“This enables clients to fully utilise all available bandwidth for high availability and total application performance,” he says. “The innovation, flexibility and range of 5G use cases that this offers for different industries such as agriculture, retail, manufacturing, and logistics is boundless. 5G is a core component of our hybrid network and we are extremely excited about the extended capability this partnership with Liquid enables us to offer our clients.
Liquid Telecom is the first to launch a 5G wholesale network service, which it says will “accelerate the building of Africa’s digital future and the digital revolution in South Africa”.
Liquid Telecom is a leading communications solutions provider across 13 countries, primarily in Eastern, Southern and South Africa. It serves mobile operators, carriers, enterprise, media and content companies and retail customers with high-speed, reliable connectivity, hosting and co-location and digital services. This means that it can provide the basis for its clients to offer 5G services to end-users.
Liquid has built Africa’s largest independent fibre network, approaching 70,000km, and operates state-of-the-art data centres in Johannesburg, Cape Town and Nairobi.
IS, which pioneered Internet connectivity in South Africa, is a subsidiary of the Dimension Data Group and part of Japanese telecoms giant NTT. It now leverages its infrastructure and global footprint to support organisations with the rapid deployment of emerging technologies. Still headquartered in South Africa, it has operating offices in Mozambique, Uganda, Ghana, Kenya and Nigeria. It has 82 Points of Presence (PoPs) in 19 African countries and four international PoPs in London, Germany, Hong Kong and Singapore. The company has over 10 000 square metres of data centre space across Africa.
So you think you need a Blockchain?
By CAYLE SHARROCK, Head of Engineering at Tari Labs
It’s 2020, and we’re still in hype overdrive about blockchain. If conventional wisdom is to be believed, blockchain is going revolutionise and disrupt every industry known to humankind.
But does every industry actually need a blockchain? Let’s take an objective look at two of the most aggressively touted use cases for Blockchain to see if it’s all it’s cracked up to be.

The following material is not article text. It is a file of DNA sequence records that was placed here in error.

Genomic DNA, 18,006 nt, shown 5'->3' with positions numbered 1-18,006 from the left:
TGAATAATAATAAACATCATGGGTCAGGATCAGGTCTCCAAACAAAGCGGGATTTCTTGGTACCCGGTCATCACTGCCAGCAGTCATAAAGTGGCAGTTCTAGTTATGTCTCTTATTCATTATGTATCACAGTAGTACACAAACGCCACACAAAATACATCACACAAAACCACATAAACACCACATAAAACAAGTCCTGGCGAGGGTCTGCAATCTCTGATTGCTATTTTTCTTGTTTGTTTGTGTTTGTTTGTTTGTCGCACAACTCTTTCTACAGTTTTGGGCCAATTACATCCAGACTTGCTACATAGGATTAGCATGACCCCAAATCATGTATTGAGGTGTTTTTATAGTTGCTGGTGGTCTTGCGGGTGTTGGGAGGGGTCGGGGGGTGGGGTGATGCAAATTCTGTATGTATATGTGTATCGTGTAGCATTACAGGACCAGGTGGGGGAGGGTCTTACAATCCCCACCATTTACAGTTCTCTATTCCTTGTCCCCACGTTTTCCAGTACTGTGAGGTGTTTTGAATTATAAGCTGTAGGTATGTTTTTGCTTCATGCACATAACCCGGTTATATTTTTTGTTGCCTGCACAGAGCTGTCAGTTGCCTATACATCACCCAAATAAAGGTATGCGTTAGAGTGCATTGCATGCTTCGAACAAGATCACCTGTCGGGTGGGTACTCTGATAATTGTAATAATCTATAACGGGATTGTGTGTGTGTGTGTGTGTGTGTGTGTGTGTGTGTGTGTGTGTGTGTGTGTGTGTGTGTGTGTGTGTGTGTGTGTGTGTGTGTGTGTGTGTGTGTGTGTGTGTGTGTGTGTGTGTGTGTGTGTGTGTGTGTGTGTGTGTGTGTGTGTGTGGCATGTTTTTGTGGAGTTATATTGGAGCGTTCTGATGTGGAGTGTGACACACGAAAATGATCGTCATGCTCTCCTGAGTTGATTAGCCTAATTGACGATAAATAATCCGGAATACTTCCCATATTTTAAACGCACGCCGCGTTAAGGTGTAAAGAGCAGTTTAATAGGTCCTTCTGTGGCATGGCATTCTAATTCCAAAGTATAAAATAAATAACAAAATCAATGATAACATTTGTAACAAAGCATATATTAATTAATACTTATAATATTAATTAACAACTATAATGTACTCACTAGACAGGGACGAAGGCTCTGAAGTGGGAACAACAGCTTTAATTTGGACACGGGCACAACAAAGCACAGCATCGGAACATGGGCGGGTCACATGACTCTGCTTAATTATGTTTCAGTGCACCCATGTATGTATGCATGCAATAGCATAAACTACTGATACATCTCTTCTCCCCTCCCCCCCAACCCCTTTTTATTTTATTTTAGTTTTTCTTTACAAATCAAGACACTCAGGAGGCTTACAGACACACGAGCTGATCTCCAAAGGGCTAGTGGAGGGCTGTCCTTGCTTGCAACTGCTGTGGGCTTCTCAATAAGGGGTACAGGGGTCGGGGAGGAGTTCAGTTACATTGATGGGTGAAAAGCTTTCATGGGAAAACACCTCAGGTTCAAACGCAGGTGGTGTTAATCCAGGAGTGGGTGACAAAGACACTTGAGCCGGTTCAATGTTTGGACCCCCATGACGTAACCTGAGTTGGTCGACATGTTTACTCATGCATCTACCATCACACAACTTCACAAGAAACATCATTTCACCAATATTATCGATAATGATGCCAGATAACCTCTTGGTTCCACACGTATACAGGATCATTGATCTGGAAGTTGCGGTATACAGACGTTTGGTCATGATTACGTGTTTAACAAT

Before we do this, let’s remind ourselves about the four pillars of Blockchain technology and what they give you: tamper-evident logs (the blockchain); cryptographic proof of ownership (digital signatures); public accountability (the distributed public ledger); and corruption resistance (proof of work).
If we use these four features as a checklist, we can evaluate any proposed use case of blockchain technology and decide whether the potential is genuine, or whether it’s just buzzword bingo.
There have been hundreds of headlines over the past four years proclaiming how Bank Y will use Blockchain to disrupt the industry. Usually, what they claim is that they can perform interbank settlements at a fraction of the cost of what the incumbent monopoly, SWIFT, provides.
So does Blockchain work for the banking sector? Clearly, tamper detection of the transaction history is a must-have here. What about digital signatures and proof of ownership? Without a doubt. Multiple signatures? The more the merrier.
Bitcoin was conceived as trustless money – and with banks, we have a fairly small community that is heavily regulated, and that do actually trust each other to some degree. Essentially, banks use governments’ big stick instead of proof-of-work to keep everyone honest. This works most of the time. Except when it doesn’t. The 2008 crisis and the 2012 Cypriot haircuts are just two examples.
How about Public Accountability from distributed public records? No, public accountability has never been the banking sector’s strong suit. That means the banks’ ideal “blockchain” is just tamper detection, plus digital signatures. This sounds like a bunch of databases that have tightly controlled access along with strong cryptographic signatures.
The banks actually gave this non-Blockchain blockchain a name: Distributed Ledger Technology. And it’s pretty much what SWIFT already does.
Verdict: Do banks need Blockchain? Nah. They want a cheaper alternative to SWIFT.
Blockchain technology is going to revolutionise the supply-chain management (SCM) industry, we’re told. BHP Billiton was one of the first large companies to announce in 2016 that they were implementing Blockchain for their core sample supply chain. We’ve heard similar stories about the diamond industry.
Whether you think a proof-of-work Blockchain makes sense for SCM is really secondary to the challenge of The Oracle problem: blockchains are brilliant at letting you know when data in the system has been compromised. But they have zero sense whether that data is true or not.
The Oracle problem arises whenever you need to bring the concept of truth, or providence from the real world into a trustless system like Blockchain. How does the core sample data get onto the blockchain ledger? Does a guy type it in? Does he never make mistakes? Can he be bribed to type in something else? If it’s a totally automated system, can it fail? Be hacked?
Maybe we solve this by having two systems running and we compare the results. Or three. Or four. Now we have the problem of having to ship our samples to different labs around the world and be sure they weren’t tampered with in transit. If only we had a blockchain-based SCM system to secure our blockchain-based SCM system …
Verdict: The Oracle problem is really hard, and torpedos a lot of tangible good-based blockchain proposals.
So, back to our original question: do you need a blockchain? Ultimately, the future of blockchain applications (beyond money) lies in whether the benefits of having a decentralised, public record secured by proof-of-work outweighs its costs. There are plenty of really encouraging use cases emerging – think ticketing, for example, or trading in any digital assets. But for most industries, the jury’s still out.